Working as an accountant requires keen attention to detail and a high degree of concentration. This type of job is a great option for highly sensitive people who are good with numbers and want a job that will provide them with a way to escape (for a while) from constantly processing an influx of sensory information from others. Accounting jobs can provide HSPs with relief from the emotional overload they are prone to experience, freeing them to focus their empathic gifts outside of work.
Small Business Owner
For highly sensitive people who also have an entrepreneurial nature, starting a small business can be a perfect career path. There are as many small business ideas as there are products and services to sell. There are many low-cost entrepreneurial ideas, such as using your creativity to launch a home-based knitting or candle-making business, as well as things like leveraging expertise to start a service business or opening a coffee shop or diner where people can gather.
Working as a tutor can be a great option for highly sensitive individuals who enjoy providing learning support to others. Tutoring services contract with or hire people to provide one-to-one assistance for clients, including both in-person and online tutoring job opportunities. It's also possible to start a home-based tutoring business, which provides maximum schedule flexibility and an opportunity to focus one's efforts on helping learners in the local community.
Working as a fashion designer can be a good career path for artistically inclined HSPS who like the idea of helping others express themselves through the apparel they wear. Having the traits of a highly sensitive person is a great asset for fashion designers, as they need to be able to sense the unique fashion needs of people with all body shapes, cultural backgrounds, and fashion concerns.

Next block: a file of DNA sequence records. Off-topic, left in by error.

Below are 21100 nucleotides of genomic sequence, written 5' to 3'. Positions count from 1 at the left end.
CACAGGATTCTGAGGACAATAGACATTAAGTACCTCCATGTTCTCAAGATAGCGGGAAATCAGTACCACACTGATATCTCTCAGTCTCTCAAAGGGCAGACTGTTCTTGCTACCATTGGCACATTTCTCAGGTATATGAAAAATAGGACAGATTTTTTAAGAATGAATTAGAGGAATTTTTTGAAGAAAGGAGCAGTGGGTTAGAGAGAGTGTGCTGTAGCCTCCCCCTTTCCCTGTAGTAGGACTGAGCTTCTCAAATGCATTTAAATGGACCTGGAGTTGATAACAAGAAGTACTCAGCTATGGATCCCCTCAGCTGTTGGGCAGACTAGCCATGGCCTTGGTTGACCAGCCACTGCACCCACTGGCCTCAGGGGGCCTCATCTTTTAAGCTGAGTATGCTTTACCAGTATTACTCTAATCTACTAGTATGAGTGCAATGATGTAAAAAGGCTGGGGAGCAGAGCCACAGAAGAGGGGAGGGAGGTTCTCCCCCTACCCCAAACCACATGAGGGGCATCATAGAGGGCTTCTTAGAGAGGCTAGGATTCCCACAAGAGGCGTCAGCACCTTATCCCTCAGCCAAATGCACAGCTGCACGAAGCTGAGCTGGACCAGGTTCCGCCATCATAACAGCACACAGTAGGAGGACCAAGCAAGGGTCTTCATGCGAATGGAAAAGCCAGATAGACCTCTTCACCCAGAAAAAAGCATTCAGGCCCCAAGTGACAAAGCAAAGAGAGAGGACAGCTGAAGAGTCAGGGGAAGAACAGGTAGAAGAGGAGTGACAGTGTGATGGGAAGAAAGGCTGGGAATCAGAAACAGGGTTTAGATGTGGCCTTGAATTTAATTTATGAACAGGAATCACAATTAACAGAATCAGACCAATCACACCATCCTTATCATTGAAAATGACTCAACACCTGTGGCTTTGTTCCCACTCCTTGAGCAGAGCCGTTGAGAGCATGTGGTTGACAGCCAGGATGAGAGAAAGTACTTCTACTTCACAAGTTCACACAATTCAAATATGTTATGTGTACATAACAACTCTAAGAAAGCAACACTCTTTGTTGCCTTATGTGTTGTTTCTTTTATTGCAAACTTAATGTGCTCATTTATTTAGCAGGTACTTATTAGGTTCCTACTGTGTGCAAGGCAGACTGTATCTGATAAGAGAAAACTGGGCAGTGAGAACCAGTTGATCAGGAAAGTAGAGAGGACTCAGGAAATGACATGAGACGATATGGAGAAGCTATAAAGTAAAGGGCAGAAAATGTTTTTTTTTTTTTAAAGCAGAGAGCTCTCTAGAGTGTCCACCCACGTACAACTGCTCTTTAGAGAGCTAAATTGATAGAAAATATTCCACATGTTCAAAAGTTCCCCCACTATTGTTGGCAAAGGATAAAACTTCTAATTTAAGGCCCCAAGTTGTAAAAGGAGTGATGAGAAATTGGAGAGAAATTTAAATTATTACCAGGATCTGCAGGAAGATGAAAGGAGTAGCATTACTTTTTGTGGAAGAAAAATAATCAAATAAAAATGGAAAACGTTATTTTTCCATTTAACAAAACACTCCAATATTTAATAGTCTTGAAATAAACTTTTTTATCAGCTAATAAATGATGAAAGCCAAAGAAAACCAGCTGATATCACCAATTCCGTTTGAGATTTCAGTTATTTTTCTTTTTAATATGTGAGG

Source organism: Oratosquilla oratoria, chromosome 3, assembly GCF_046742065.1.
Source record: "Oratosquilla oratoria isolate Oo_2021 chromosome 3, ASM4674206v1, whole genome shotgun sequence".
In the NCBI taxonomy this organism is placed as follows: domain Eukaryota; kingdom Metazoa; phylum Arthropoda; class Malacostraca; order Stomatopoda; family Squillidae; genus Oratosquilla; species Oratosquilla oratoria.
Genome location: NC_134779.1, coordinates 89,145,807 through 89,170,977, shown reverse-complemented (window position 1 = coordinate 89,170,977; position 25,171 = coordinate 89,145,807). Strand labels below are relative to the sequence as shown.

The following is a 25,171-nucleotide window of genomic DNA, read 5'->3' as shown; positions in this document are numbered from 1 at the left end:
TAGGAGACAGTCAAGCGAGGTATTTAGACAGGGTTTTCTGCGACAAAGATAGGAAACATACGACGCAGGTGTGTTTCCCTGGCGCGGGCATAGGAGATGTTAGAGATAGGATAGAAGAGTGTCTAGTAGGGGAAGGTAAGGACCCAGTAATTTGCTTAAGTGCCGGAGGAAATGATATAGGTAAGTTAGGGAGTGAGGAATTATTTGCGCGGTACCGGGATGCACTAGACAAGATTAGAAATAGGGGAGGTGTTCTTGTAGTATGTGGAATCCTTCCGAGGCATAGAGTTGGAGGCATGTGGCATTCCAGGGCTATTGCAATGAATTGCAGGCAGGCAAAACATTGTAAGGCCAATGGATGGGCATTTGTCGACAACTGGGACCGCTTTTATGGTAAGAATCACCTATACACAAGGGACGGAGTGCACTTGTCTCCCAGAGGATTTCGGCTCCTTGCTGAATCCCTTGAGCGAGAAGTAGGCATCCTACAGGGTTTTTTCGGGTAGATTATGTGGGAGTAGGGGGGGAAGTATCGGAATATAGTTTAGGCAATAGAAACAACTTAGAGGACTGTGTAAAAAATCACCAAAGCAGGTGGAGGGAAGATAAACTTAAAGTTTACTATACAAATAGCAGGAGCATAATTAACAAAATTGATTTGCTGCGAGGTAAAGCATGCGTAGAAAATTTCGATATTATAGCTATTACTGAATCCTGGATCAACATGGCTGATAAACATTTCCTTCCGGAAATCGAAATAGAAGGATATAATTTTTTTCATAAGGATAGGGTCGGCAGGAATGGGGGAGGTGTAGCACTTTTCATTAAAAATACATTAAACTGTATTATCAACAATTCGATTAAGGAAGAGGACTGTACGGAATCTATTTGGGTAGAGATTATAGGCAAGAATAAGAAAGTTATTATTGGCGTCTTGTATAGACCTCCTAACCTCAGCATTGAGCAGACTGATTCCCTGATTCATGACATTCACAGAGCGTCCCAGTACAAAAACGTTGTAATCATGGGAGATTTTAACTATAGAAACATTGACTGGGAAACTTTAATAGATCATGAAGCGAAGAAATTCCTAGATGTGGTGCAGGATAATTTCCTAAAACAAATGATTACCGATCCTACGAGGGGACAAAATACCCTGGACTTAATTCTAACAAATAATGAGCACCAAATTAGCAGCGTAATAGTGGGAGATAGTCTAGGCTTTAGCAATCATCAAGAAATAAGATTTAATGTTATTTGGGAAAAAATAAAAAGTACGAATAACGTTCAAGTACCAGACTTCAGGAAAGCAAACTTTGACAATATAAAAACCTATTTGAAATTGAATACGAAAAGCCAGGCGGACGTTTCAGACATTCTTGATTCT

Succeeding as a police detective or investigator requires a strong understanding of other people, which makes this a good career path for HSPs. Not only do detectives and investigators have to be meticulous in gathering and analyzing evidence, but they also have to know how to ask the right questions to get to the truth. They need to be able to sense when witnesses or suspects are being truthful or deceptive, while maintaining empathy for those who have been victimized in some way.
Worst Jobs for a Highly Sensitive Person
The worst jobs for highly sensitive people are fast-paced jobs that require constant multitasking and a nonstop influx of sensory data. If you're highly sensitive, it's a good idea to avoid jobs that will land you in the middle of a chaotic environment. For example, working on the stock exchange floor involves a frantic pace, fast, high-stake decision-making, and constant noise. This kind of workplace would be extremely stressful for a highly sensitive person. Other examples of jobs that aren't ideal for HSPs include:
- Retail sales
- Public relations
Finding Your Perfect Job
If you're a highly sensitive person, look for jobs that will work well with your creative nature and your ability to work alone or support a team. During interviews, ask questions about the work environment to find out what the pace is like and the extent to which multitasking is required. Be prepared to pitch your unique ability to understand others and anticipate their needs as one of your greatest strengths. By looking for work that suits your workplace communication style and personality, you'll be able to find a job where your highly sensitive nature is truly an asset.